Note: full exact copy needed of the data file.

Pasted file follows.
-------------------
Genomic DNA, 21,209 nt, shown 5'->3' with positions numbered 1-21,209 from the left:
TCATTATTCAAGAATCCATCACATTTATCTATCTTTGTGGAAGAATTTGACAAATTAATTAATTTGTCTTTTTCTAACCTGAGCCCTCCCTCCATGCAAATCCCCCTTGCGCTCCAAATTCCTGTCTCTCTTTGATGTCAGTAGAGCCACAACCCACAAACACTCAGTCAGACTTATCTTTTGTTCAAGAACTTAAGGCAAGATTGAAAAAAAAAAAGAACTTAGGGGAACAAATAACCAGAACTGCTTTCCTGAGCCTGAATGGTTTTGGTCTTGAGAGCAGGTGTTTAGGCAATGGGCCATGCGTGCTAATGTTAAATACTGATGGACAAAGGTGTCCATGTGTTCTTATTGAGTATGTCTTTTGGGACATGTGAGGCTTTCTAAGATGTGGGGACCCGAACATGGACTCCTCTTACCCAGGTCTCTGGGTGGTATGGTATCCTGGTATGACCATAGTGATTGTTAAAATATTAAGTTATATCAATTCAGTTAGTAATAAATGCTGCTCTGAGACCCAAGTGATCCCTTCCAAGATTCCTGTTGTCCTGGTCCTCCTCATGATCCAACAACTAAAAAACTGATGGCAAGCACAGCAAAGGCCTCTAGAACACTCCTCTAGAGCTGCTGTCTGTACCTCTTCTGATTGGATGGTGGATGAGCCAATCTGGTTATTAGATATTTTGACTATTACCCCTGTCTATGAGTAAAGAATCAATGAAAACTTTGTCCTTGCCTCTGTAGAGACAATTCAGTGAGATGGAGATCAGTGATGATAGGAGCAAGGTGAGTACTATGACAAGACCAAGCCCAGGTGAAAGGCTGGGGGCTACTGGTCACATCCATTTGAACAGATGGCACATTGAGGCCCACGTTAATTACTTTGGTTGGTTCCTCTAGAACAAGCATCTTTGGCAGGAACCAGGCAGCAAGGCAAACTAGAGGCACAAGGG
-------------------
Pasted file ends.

Genomic DNA, 21,209 nt, shown 5'->3' with positions numbered 1-21,209 from the left:
TCATTATTCAAGAATCCATCACATTTATCTATCTTTGTGGAAGAATTTGACAAATTAATTAATTTGTCTTTTTCTAACCTGAGCCCTCCCTCCATGCAAATCCCCCTTGCGCTCCAAATTCCTGTCTCTCTTTGATGTCAGTAGAGCCACAACCCACAAACACTCAGTCAGACTTATCTTTTGTTCAAGAACTTAAGGCAAGATTGAAAAAAAAAAAGAACTTAGGGGAACAAATAACCAGAACTGCTTTCCTGAGCCTGAATGGTTTTGGTCTTGAGAGCAGGTGTTTAGGCAATGGGCCATGCGTGCTAATGTTAAATACTGATGGACAAAGGTGTCCATGTGTTCTTATTGAGTATGTCTTTTGGGACATGTGAGGCTTTCTAAGATGTGGGGACCCGAACATGGACTCCTCTTACCCAGGTCTCTGGGTGGTATGGTATCCTGGTATGACCATAGTGATTGTTAAAATATTAAGTTATATCAATTCAGTTAGTAATAAATGCTGCTCTGAGACCCAAGTGATCCCTTCCAAGATTCCTGTTGTCCTGGTCCTCCTCATGATCCAACAACTAAAAAACTGATGGCAAGCACAGCAAAGGCCTCTAGAACACTCCTCTAGAGCTGCTGTCTGTACCTCTTCTGATTGGATGGTGGATGAGCCAATCTGGTTATTAGATATTTTGACTATTACCCCTGTCTATGAGTAAAGAATCAATGAAAACTTTGTCCTTGCCTCTGTAGAGACAATTCAGTGAGATGGAGATCAGTGATGATAGGAGCAAGGTGAGTACTATGACAAGACCAAGCCCAGGTGAAAGGCTGGGGGCTACTGGTCACATCCATTTGAACAGATGGCACATTGAGGCCCACGTTAATTACTTTGGTTGGTTCCTCTAGAACAAGCATCTTTGGCAGGAACCAGGCAGCAAGGCAAACTAGAGGCACAAGGG